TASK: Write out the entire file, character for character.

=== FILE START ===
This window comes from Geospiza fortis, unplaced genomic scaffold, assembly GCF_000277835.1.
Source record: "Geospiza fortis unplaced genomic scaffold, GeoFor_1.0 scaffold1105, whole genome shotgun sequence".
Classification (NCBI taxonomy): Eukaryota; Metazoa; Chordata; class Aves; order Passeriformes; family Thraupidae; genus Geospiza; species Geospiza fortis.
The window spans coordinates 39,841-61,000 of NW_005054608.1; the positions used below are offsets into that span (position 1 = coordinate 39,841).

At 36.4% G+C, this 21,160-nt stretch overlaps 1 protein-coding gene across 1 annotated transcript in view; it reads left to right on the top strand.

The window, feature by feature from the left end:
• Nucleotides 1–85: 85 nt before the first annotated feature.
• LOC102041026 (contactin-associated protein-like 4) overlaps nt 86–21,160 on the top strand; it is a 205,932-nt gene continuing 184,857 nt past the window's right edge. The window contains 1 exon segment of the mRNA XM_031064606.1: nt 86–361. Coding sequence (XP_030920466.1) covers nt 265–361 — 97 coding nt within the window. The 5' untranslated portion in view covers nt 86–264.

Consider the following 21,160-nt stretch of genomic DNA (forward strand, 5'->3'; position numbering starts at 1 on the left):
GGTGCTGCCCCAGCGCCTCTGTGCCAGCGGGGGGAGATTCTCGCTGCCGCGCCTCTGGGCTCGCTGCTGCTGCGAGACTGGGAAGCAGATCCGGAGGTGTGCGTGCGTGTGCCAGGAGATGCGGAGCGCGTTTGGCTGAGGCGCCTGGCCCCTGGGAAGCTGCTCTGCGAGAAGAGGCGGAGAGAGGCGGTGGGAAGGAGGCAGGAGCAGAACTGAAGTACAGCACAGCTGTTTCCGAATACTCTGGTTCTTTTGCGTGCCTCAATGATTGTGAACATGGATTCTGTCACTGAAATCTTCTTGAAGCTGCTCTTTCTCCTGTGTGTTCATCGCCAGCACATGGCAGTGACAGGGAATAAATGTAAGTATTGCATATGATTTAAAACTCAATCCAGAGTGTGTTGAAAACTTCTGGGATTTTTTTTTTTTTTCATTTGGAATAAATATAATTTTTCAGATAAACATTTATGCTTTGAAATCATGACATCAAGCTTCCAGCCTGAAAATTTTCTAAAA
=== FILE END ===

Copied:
This window comes from Geospiza fortis, unplaced genomic scaffold, assembly GCF_000277835.1.
Source record: "Geospiza fortis unplaced genomic scaffold, GeoFor_1.0 scaffold1105, whole genome shotgun sequence".
Classification (NCBI taxonomy): Eukaryota; Metazoa; Chordata; class Aves; order Passeriformes; family Thraupidae; genus Geospiza; species Geospiza fortis.
The window spans coordinates 39,841-61,000 of NW_005054608.1; the positions used below are offsets into that span (position 1 = coordinate 39,841).

At 36.4% G+C, this 21,160-nt stretch overlaps 1 protein-coding gene across 1 annotated transcript in view; it reads left to right on the top strand.

The window, feature by feature from the left end:
• Nucleotides 1–85: 85 nt before the first annotated feature.
• LOC102041026 (contactin-associated protein-like 4) overlaps nt 86–21,160 on the top strand; it is a 205,932-nt gene continuing 184,857 nt past the window's right edge. The window contains 1 exon segment of the mRNA XM_031064606.1: nt 86–361. Coding sequence (XP_030920466.1) covers nt 265–361 — 97 coding nt within the window. The 5' untranslated portion in view covers nt 86–264.

Consider the following 21,160-nt stretch of genomic DNA (forward strand, 5'->3'; position numbering starts at 1 on the left):
GGTGCTGCCCCAGCGCCTCTGTGCCAGCGGGGGGAGATTCTCGCTGCCGCGCCTCTGGGCTCGCTGCTGCTGCGAGACTGGGAAGCAGATCCGGAGGTGTGCGTGCGTGTGCCAGGAGATGCGGAGCGCGTTTGGCTGAGGCGCCTGGCCCCTGGGAAGCTGCTCTGCGAGAAGAGGCGGAGAGAGGCGGTGGGAAGGAGGCAGGAGCAGAACTGAAGTACAGCACAGCTGTTTCCGAATACTCTGGTTCTTTTGCGTGCCTCAATGATTGTGAACATGGATTCTGTCACTGAAATCTTCTTGAAGCTGCTCTTTCTCCTGTGTGTTCATCGCCAGCACATGGCAGTGACAGGGAATAAATGTAAGTATTGCATATGATTTAAAACTCAATCCAGAGTGTGTTGAAAACTTCTGGGATTTTTTTTTTTTTTCATTTGGAATAAATATAATTTTTCAGATAAACATTTATGCTTTGAAATCATGACATCAAGCTTCCAGCCTGAAAATTTTCTAAAA